Freedom Day 2020 has been an unfamiliar experience given that we cannot gather with our loved ones and commemorate the day we voted in the country’s first democratic elections in 1994. However, it is not so unfamiliar. We arrived at the first democratic elections in South Africa through solidarity against the Apartheid regime. This Freedom Day we continue in that culture of solidarity by staying home and practising a different kind of activism to overcome the COVID-19 crisis.
However, many are struggling at home. Some are starving. Again, it can only be with our culture of solidarity that we can overcome food insecurity in South Africa at this time.
Due to the national lockdown put in place by the President to combat COVID-19, many families are unable to earn an income to feed their families. Some of the worst affected are those that are informally and precariously employed, the elderly and child-headed households. Early Childhood Development (ECD) practitioners who operate informally are some of the worst affected by the loss of income due to the lockdown.
To respond to the increased levels of food insecurity, the Nelson Mandela Foundation, Imbumba Foundation and the Siya Kolisi Foundation have partnered on an initiative called #Each1Feed1. The name of the fund is inspired by the old Congress of South African Students (COSAS) mantra “Each one, teach one” and is adopted in honour of OR Tambo.
Last week the initiative distributed 500 food parcels in Zwide, Eastern Cape. On Saturday it distributed food parcels to support child-headed households in Zandspruit, Johannesburg.
Today the three foundations were in Limpopo to distribute food parcels to support ECD practitioners in Musanda-Mauluma Village and 500 families in Matsila Village and to provide essential hygiene products. The initiative has also started on a project to provide boreholes to address the water shortage the communities are facing.
We were joined by ambassadors of the #Each1Feed1 campaign, Kaizer Motaung Jr. and Maps Maponyane, who have journeyed with us to meet the chief and give their labour in solidarity with those most adversely affected by the lockdown.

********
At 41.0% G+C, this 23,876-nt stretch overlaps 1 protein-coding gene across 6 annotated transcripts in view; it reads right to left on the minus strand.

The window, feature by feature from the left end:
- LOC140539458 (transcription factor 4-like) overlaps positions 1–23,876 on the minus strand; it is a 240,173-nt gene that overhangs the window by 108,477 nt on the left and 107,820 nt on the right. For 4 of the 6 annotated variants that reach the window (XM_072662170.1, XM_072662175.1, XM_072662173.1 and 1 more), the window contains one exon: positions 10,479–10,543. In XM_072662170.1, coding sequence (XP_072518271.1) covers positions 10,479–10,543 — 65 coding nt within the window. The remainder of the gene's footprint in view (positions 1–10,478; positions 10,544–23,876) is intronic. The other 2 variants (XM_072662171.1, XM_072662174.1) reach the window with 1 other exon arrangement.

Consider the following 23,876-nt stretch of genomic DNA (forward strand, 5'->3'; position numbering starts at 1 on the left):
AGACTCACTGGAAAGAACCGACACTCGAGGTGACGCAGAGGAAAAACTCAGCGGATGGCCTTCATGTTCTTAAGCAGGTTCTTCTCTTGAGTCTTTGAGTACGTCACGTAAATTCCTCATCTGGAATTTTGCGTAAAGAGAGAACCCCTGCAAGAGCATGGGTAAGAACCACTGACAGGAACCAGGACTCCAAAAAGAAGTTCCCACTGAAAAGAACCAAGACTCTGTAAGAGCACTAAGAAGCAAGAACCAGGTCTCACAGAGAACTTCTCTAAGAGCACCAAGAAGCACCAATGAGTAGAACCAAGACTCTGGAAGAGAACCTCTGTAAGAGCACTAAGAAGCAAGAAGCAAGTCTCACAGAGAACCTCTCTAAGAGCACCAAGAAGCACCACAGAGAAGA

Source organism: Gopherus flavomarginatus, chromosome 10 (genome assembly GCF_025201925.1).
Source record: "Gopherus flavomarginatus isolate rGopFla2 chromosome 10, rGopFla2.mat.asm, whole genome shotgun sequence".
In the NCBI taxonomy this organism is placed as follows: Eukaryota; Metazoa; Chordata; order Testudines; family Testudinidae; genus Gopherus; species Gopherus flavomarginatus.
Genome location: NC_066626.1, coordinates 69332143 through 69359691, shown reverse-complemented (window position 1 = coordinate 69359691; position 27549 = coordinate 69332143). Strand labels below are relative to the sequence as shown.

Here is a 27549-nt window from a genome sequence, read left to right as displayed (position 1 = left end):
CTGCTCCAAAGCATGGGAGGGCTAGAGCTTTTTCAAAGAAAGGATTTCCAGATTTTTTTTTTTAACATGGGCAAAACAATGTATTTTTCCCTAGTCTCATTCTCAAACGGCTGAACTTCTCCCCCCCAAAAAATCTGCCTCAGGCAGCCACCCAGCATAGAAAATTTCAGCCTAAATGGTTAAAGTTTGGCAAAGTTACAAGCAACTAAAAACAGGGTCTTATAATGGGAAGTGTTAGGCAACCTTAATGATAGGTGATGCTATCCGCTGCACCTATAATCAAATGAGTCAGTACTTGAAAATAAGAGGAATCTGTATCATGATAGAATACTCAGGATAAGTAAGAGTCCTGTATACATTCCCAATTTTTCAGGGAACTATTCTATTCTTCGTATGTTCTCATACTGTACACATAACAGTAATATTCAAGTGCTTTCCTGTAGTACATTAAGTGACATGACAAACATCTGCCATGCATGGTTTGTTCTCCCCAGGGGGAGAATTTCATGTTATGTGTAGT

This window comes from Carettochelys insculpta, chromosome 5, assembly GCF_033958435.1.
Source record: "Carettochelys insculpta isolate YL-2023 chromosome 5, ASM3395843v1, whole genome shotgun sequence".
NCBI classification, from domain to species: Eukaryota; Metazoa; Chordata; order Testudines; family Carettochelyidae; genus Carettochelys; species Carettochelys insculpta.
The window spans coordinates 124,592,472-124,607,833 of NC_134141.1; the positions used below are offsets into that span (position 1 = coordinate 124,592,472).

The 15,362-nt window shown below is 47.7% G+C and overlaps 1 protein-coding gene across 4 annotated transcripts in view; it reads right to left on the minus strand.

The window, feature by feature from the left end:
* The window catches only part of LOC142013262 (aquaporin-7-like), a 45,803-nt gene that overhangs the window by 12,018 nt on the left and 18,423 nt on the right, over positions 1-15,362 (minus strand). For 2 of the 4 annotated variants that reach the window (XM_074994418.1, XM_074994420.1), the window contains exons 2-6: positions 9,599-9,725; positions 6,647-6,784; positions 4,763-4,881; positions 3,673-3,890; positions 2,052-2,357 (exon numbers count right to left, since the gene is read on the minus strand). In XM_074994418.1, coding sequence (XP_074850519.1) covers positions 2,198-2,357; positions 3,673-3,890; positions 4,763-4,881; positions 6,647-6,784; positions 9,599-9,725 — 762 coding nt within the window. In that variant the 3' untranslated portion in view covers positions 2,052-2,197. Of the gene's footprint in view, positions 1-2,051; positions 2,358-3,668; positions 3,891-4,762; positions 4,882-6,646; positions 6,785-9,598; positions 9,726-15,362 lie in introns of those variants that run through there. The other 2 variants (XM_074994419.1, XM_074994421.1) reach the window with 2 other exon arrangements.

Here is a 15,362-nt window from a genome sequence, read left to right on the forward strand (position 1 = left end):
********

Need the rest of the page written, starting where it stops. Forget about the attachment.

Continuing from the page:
The Nelson Mandela Foundation is proud to be associated with the Kolisi Foundation as well as the Imbumba Foundation as we try to relieve people of the burden of hunger. “On this day of Freedom Day, we can never say to people ‘happy Freedom Day’ when we know that they are starving,” shared Sello Hatang, Chief Executive of the Nelson Mandela Foundation, at the food distribution in Limpopo. “We must go back to the words of Madiba in 1993. On the eve of our democracy being achieved he said that voting alone is not enough. All of us must strive to ensure that people have water, that people have bread and that they have shelter.” Hatang went on to state that in these trying times, if there is even a little we can do to alleviate the burden of hunger then we must go and do it.
The parcels are designed to feed a family of 5 for a month. The initiative intends on supporting families for a minimum of 3 months.
“More than anything else, the overarching freedom that every single human being must be offered is the freedom of dignity. What’s made this whole COVID crisis just so detrimental is the number of families that will be struggling, the ones that will be suffering as a result, with no source of income, with needing to stay in lockdown without being able to move, without being able to work - and therefore losing that freedom of dignity. And I think that’s what makes the work that we’re all doing for #Each1Feed1 important.” - Maps Maponyane at the distribution in Limpopo on Freedom Day.